15 AUGUST 1958, Page 7

IF IT DOES nothing else, the Wardle affair may wake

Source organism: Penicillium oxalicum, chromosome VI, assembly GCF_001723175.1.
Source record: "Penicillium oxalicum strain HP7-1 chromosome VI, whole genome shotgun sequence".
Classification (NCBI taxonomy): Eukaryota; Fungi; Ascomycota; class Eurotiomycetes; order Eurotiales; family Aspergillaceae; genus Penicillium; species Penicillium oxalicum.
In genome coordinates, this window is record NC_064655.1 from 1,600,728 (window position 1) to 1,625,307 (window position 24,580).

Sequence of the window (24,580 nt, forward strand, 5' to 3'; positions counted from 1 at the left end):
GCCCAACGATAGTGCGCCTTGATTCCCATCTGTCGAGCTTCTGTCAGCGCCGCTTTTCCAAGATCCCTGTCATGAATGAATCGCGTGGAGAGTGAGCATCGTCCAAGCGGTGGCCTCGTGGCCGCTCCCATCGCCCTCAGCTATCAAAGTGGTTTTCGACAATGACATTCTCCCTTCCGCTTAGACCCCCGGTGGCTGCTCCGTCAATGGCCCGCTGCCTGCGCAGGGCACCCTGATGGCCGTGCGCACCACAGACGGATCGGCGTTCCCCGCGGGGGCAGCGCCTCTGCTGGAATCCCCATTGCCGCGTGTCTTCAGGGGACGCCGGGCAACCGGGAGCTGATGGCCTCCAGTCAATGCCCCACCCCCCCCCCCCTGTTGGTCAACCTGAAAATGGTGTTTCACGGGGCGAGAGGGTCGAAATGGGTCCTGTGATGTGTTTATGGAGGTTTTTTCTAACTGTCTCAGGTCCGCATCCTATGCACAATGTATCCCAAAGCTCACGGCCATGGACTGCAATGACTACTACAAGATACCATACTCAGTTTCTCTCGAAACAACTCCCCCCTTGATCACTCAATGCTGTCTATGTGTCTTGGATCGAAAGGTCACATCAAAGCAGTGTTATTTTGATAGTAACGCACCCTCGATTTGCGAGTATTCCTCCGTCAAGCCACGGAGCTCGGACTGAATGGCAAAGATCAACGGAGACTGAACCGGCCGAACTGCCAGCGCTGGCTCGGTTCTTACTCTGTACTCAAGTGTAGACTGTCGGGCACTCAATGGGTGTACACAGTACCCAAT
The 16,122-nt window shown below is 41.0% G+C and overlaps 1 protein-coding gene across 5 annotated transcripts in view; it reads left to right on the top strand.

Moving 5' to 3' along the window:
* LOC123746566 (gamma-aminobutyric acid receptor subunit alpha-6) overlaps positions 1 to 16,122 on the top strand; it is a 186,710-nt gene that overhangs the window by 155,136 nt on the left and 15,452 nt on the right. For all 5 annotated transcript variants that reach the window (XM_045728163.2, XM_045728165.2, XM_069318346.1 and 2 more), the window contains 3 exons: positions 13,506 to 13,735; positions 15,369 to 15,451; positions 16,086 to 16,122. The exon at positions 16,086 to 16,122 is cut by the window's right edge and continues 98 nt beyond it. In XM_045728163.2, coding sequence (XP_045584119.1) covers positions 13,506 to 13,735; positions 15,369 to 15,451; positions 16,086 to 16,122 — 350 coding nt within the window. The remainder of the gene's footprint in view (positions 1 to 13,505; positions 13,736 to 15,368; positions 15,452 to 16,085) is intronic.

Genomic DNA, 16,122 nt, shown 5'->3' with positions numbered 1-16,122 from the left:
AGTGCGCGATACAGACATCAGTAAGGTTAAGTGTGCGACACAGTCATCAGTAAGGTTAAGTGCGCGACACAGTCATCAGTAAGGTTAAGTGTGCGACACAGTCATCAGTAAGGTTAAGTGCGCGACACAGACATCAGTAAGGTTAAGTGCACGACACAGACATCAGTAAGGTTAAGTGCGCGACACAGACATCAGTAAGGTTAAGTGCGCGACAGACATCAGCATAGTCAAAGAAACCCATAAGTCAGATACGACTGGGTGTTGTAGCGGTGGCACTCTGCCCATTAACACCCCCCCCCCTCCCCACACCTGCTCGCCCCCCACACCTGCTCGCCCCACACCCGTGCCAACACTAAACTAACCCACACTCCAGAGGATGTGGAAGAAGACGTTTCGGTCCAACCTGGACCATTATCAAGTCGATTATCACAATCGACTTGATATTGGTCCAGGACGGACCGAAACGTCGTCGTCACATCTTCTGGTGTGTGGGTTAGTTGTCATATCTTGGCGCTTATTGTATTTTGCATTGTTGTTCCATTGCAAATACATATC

up the somnolent MCC into realisation that something is very wrong indeed with county cricket. The decline has been going on for a long time : the kiss of death, I thought, was admin- istered by Mr. R. A. Butler when, as Chancellor of the Exchequer, he exempted it from entertain- ments tax—ostensibly as a gesture to the national game, but really because it was no longer enter- taining. In short, it was dying. It would now be dead, in its traditional form, but for money made by the clubs on the side, through pools. But what is the point of twenty-two men playing all-day six-day-a-week cricket if they cannot attract spectators? No wonder they get bored and frus- trated, and in the end turn to the,vicious back- biting of the kind we saw earlier this summer from Compton and now from Wardle. My own belief is that unless county cricket reorganises itself— say, by confining itself to the weekends (if the Lord's Day Observance Society can be circum- vented)—it will soon become extinct; a right and proper, though sad, fate of any institution that fails to adapt itself to changing tastes and con-